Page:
The Aberdeen House and Bella Vista Hotel on Pioneer Avenue, circa 1890s. Behind the Aberdeen House, beautiful Mount Cheam overlooks the Agassiz-Harrison Valley. (Agassiz-Harrison Historical Society)

Agassiz-Harrison museum gets grant to help with local with landscape research

By Lindsay Foreman

Last month we touched upon a new heritage tourism initiative in the Agassiz-Harrison Valley.

This collaborative effort between the Agassiz-Harrison Historical Society, District of Kent and Tourism Harrison aims to showcase our community’s unique built heritage, heritage landscapes, industries, organizations and events.

The timing of this work also builds upon the District of Kent’s 125th anniversary celebrations, which will be occurring in 2020.

In June of 2018, the Agassiz-Harrison Historical Society submitted an application to the Government of Canada’s New Horizons for Seniors Program, for a project entitled “Preserving and Promoting the Agassiz-Harrison Valley Heritage Landscape.”

RELATED: HISTORY: Promoting heritage tourism

The aim of this project is to provide seniors, and others, with the opportunity to document, preserve and promote the family, industrial and structural histories of the communities of Agassiz, Harrison Mills and Harrison Hot Springs.

Specifically, this project will promote volunteerism among seniors and other generations to perpetuate the mission of the Agassiz-Harrison Historical Society: where history preserves community.

The Spa Motel in Harrison Hot Springs during the 1948 flood. (Agassiz-Harrison Historical Society)

The ultimate goal is to develop four self-guided walking tours centered in Agassiz, Harrison Mills, Harrison Hot Springs, and the historic Old Cemetery in Agassiz.

The walking tours that will be developed will be both family and mobility-friendly, and will encourage community members and visitors of all ages to experience the heritage landscape of this unique valley first-hand.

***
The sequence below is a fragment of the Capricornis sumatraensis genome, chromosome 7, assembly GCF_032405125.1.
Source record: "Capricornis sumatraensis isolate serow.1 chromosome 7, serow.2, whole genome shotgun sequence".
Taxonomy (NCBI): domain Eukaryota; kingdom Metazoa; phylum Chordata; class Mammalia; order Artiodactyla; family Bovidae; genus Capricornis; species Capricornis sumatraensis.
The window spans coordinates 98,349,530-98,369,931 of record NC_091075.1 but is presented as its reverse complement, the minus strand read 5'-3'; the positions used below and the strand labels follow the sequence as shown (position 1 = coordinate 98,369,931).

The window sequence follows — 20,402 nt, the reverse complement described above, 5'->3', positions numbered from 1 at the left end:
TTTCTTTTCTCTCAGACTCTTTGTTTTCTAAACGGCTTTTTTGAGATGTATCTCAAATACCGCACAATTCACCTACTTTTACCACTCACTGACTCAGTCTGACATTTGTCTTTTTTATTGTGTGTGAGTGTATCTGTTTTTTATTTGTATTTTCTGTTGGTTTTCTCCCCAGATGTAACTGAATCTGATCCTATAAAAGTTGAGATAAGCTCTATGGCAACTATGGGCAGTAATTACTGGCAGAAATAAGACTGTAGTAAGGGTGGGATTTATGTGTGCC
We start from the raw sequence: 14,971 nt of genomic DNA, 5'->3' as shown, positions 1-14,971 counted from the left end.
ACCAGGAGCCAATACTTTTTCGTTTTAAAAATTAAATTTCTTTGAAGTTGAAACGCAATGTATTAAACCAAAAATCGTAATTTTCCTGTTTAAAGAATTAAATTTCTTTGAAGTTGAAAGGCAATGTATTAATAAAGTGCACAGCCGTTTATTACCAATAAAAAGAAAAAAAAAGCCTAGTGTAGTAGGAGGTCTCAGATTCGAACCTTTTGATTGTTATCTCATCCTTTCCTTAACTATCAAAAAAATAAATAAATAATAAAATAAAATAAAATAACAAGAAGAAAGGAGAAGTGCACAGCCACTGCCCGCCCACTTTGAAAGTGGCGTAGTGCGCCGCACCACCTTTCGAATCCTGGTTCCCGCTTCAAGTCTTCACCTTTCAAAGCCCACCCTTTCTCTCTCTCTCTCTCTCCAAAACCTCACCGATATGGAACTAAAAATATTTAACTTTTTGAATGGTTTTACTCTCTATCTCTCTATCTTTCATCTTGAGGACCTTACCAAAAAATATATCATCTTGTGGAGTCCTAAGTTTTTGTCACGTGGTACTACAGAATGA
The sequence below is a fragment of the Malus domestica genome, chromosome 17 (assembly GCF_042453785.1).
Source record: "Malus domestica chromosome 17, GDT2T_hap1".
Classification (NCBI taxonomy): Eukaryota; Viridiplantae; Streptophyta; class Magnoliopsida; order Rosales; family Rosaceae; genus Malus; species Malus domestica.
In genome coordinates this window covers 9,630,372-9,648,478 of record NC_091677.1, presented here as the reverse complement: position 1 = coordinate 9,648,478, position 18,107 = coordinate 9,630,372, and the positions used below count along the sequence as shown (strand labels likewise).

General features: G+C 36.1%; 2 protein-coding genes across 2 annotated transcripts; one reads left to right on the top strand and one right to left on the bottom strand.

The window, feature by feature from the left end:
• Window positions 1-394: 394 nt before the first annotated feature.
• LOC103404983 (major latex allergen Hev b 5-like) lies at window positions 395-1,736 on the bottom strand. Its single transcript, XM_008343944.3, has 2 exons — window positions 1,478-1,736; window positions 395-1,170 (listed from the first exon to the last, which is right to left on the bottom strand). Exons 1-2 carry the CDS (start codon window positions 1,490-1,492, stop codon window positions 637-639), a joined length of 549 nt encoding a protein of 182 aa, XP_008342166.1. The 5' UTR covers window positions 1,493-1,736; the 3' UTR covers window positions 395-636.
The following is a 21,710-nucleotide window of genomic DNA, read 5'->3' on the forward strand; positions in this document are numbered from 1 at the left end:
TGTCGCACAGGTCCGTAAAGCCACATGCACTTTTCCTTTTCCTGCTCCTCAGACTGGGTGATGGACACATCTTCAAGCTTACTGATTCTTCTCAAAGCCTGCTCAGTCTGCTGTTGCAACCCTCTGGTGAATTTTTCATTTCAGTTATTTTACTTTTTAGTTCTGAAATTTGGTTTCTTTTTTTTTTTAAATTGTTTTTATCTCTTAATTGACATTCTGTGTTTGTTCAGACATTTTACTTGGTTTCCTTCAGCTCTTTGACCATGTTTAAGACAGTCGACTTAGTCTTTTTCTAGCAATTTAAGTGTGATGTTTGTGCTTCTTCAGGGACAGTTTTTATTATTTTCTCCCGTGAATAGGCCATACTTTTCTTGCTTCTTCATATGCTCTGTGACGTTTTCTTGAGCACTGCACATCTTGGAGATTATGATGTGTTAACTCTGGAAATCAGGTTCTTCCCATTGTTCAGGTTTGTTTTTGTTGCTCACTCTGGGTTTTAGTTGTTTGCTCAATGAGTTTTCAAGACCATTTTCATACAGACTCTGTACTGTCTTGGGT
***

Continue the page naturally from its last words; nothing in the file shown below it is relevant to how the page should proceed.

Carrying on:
They will be available in both hard copy and digital formats, and further, will be supported by recognition signage that compares the past community landscapes to their present-day form.

It is anticipated that the research for these walking tours will be led by seniors during the summer and fall of 2019. Subcommittees will be formed to tackle each of the four tours.

In the fall and winter of 2019, the subcommittees will plan out the routes, write the text for each stop, and work to develop digital and hard copy brochures for distribution and recognition signage for each tour route.

RELATED: Agassiz-Harrison Museum showcases refreshed galleries, exhibits

The Agassiz-Harrison Historical Society’s website will house the digital tours and associated archival resources to promote their accessibility.

The spa walkway between the St. Alice Hotel and the bath house, circa 1900. (Agassiz-Harrison Historical Society)

A heritage event to launch the tours will take place in the spring of 2020 as part of the District of Kent’s 125th anniversary celebrations.

On April 25, 2019, we received confirmation that this project will be funded from the Government of Canada’s New Horizons for Seniors Program. Now we need your help and participation to make this project a success!

Want to learn more about the history of your community? Want to gain valuable research skills and learn alongside your elders? Want to share your photographic, computer, social and project management skills?

Then come to our information session at the museum (7011 Pioneer Avenue, Agassiz) on Thursday July 11 at 1 p.m.

Have questions, comments, information to share with us for this project? Please contact us at agassizharrisonmuseum@shawbiz.ca or 604-796-3545.

-Lindsay Foreman is the manager and curator at the Agassiz Harrison Museum.



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